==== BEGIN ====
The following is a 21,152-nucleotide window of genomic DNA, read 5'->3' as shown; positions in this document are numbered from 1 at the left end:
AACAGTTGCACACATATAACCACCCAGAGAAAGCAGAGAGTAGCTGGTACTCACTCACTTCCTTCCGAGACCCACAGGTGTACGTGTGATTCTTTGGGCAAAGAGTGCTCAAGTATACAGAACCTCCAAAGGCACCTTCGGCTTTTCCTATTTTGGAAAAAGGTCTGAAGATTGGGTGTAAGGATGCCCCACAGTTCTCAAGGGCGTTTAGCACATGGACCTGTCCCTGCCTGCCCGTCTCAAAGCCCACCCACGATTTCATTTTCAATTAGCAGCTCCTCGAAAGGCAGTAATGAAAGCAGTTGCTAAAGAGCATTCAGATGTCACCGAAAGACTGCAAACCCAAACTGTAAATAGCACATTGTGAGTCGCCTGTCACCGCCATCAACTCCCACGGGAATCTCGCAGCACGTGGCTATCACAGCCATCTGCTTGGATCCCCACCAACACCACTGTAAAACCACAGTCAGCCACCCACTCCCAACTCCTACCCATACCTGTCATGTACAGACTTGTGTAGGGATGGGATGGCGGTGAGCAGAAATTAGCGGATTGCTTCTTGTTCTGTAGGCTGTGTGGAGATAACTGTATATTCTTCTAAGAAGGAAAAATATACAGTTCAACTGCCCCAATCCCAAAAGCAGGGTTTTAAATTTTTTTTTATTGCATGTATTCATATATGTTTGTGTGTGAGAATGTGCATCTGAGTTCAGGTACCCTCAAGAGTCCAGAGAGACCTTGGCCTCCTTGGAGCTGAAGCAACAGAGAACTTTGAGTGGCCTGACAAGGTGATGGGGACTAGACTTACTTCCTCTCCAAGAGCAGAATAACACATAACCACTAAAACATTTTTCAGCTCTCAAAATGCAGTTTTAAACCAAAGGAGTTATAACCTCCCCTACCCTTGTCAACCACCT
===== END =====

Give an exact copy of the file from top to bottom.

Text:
The following is a 21,152-nucleotide window of genomic DNA, read 5'->3' as shown; positions in this document are numbered from 1 at the left end:
AACAGTTGCACACATATAACCACCCAGAGAAAGCAGAGAGTAGCTGGTACTCACTCACTTCCTTCCGAGACCCACAGGTGTACGTGTGATTCTTTGGGCAAAGAGTGCTCAAGTATACAGAACCTCCAAAGGCACCTTCGGCTTTTCCTATTTTGGAAAAAGGTCTGAAGATTGGGTGTAAGGATGCCCCACAGTTCTCAAGGGCGTTTAGCACATGGACCTGTCCCTGCCTGCCCGTCTCAAAGCCCACCCACGATTTCATTTTCAATTAGCAGCTCCTCGAAAGGCAGTAATGAAAGCAGTTGCTAAAGAGCATTCAGATGTCACCGAAAGACTGCAAACCCAAACTGTAAATAGCACATTGTGAGTCGCCTGTCACCGCCATCAACTCCCACGGGAATCTCGCAGCACGTGGCTATCACAGCCATCTGCTTGGATCCCCACCAACACCACTGTAAAACCACAGTCAGCCACCCACTCCCAACTCCTACCCATACCTGTCATGTACAGACTTGTGTAGGGATGGGATGGCGGTGAGCAGAAATTAGCGGATTGCTTCTTGTTCTGTAGGCTGTGTGGAGATAACTGTATATTCTTCTAAGAAGGAAAAATATACAGTTCAACTGCCCCAATCCCAAAAGCAGGGTTTTAAATTTTTTTTTATTGCATGTATTCATATATGTTTGTGTGTGAGAATGTGCATCTGAGTTCAGGTACCCTCAAGAGTCCAGAGAGACCTTGGCCTCCTTGGAGCTGAAGCAACAGAGAACTTTGAGTGGCCTGACAAGGTGATGGGGACTAGACTTACTTCCTCTCCAAGAGCAGAATAACACATAACCACTAAAACATTTTTCAGCTCTCAAAATGCAGTTTTAAACCAAAGGAGTTATAACCTCCCCTACCCTTGTCAACCACCT